3. Differentiation. There is at least a little bit of concern that when your product is all bits, there is little room for differentiation. Things like design and branding offer opportunities for apps to stand apart even if other apps copy or do the same thing.
You’re visibly passionate about design and its potential to effect positive change. Brooklyn Beta and Brooklyn Beta Summer Camp have widened the frame of reference for design-lead startups. Is the future for startups as catalysts for change, doing good as opposed to evil?
I don’t think ‘design-lead startups’ is the right phrasing. While I certainly think this is an important time for design, it’s more about helping design play catchup to development and other disciplines. Chris and I like to talk about it in terms of ‘designer-developer teams’ or ‘design as a partner’. The following is from my A List Apart article:
It is difficult to rally for designers without making it seem like you are discounting the value of developers. It’s important to remember that what we’re trying to do is evolve the notion of the ideal team. The ideal team includes both design and development, working in tight communication and mutual respect from the beginning. This is an enviable dynamic and surprisingly uncommon.
I think that pretty well describes how I still feel. We want design to be a partner and partnership is a two-way street. If we improve the station of designers at the expense of their relationship with developers, we’re not really doing much of value.
As for the good vs. evil stuff, I’ll leave that to Google.
Meerschaum or Bruyere?
I can’t pick. Here is a picture of the pipes I own.
What’s your favourite typeface?
What’s your favourite plain text editor?
I don’t really have a favourite, but for notes I use Notational Velocity. I wish it did more, but I love it and I use it every day.
What’s your favourite tea?
I drink black coffee and Scotch whisky.
The A List Apart article on Content Modelling is, although rather advanced, at it’s core an important reminder of what should be the fundamental building block for any design process, both from a visual design perspective, and when it comes to choosing a Content Management solution.
Read it together with Tinker, Tailor, Content Strategist for a good analysis of where content strategy is at today.
It was with sadness that we woke this morning to discover that filmaker, designer and author Hillman Curtis had, after a long and fiercely fought battle with cancer, passed away.
The list of Curtis’s achievements is long: design director for Macromedia (he was, appropriately, christened ‘The Pope of Flash’ by Canoë magazine in 2000); author of four, celebrated books on design; noted filmmaker, working both on commercials and independent features; the list goes on….
The sheer list of subjects that Curtis captured in his noted Artist Series, give just one sense of a man who was both prodigious and talented. Set aside some time and watch an artist’s craft through a camera as he casts his lens across a who’s who of talent: David Byrne, David Carson, Brian Eno, Milton Glaser, Daniel Libeskind, Stefan Sagmeister, Paula Scher, Lawrence Weiner…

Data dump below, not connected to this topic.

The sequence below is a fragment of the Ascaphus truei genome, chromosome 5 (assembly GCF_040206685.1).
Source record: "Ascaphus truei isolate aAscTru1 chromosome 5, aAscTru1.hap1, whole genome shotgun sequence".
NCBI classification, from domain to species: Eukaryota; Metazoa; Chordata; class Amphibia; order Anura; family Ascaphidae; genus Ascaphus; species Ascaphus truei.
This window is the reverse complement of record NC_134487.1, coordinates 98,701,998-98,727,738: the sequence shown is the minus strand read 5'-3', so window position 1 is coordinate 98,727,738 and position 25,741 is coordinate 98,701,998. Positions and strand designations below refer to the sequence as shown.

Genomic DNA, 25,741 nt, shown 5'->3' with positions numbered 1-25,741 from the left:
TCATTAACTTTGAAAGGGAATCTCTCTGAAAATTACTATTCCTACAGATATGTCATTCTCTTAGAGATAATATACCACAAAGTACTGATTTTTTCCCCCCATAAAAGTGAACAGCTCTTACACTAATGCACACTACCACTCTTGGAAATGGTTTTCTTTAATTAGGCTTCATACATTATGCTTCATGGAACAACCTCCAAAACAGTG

Farewell Mr Curtis.
Dustin Curtis’ The Open Brand is a framework for defining brands, a process that most designers have to go through at some point, but one that has been lacking in standardisation, especially from a technical standpoint. Currently in its infancy, the project includes a specification for optimising assets in various file formats, but is looking to expand:
The Open Brand template is currently very simple, but it will improve hugely in the future. To be considered complete, it needs to include more detailed documentation on brand usage, typographic styles, the preferred tone of copy and communication, and a company vision manifesto. Hopefully these improvements will come alongside external open source contributions.
The project is hosted on Github, we’ll be watching it to see how it matures.
Effortlessly underlining their efficient storage solution credentials, IKEA have built The Smallest IKEA Store in the World. Cleverly emphasising the point that their products save you space they’ve squeezed an entire store of 2,800 products into a 300 × 250 pixel banner ad. An impressive feat indeed.
You’ve got to hand it to them, these Swedes are pretty damn clever.
If you’re looking for Swiss typefaces, Swiss Typefaces – unsurprisingly – has just what you’re looking for (and very nice typefaces they are too).
Matthew Engel, a cricket writer and columnist for the Financial Times, writes a fond farewell to Ceefax, as he puts it, “The news service of choice for discerning BBC viewers for the past 38 years.” Farewell Ceefax, we’ll miss you.
If you’re an illustrator with a desire to have your work seen by hundreds of millions of viewers a day, Google has a job for you as a full time Doodler. As they put it:
As a ‘Doodler’, you have the world’s best platform to showcase your stylistic skills… From Jules Verne to Pac-Man, you have the reins to our brand and iconic logo and can run free with your innovative ideas. Go forth and doodle!
If the idea of ‘Doodler’ as an official job title appeals to you, you should apply now.
The True Cost of an iPhone - courtesy of MBA Online (an interesting experiment in non bricks and mortar learning) – charts the journey of an iPhone from mining to processing to manufacturing to consumption and, finally, to waste.
It’s an interesting journey and offers some solid insights into supply chains and the importance of supplier responsibility in this age of connected, global consumption.
The wait is nearly over…
Today’s the hotly anticipated day when our good friend Mr McMillan unveils the lineup for Build 2012. We’ve had a sneak preview and what’s on offer during this year’s week long conference is – it should come as no surprise – an outstanding mix of stimulating speakers, fantastic fringe events and wonderful workshops (and, yes, the Open Book Exam is back, for its third year).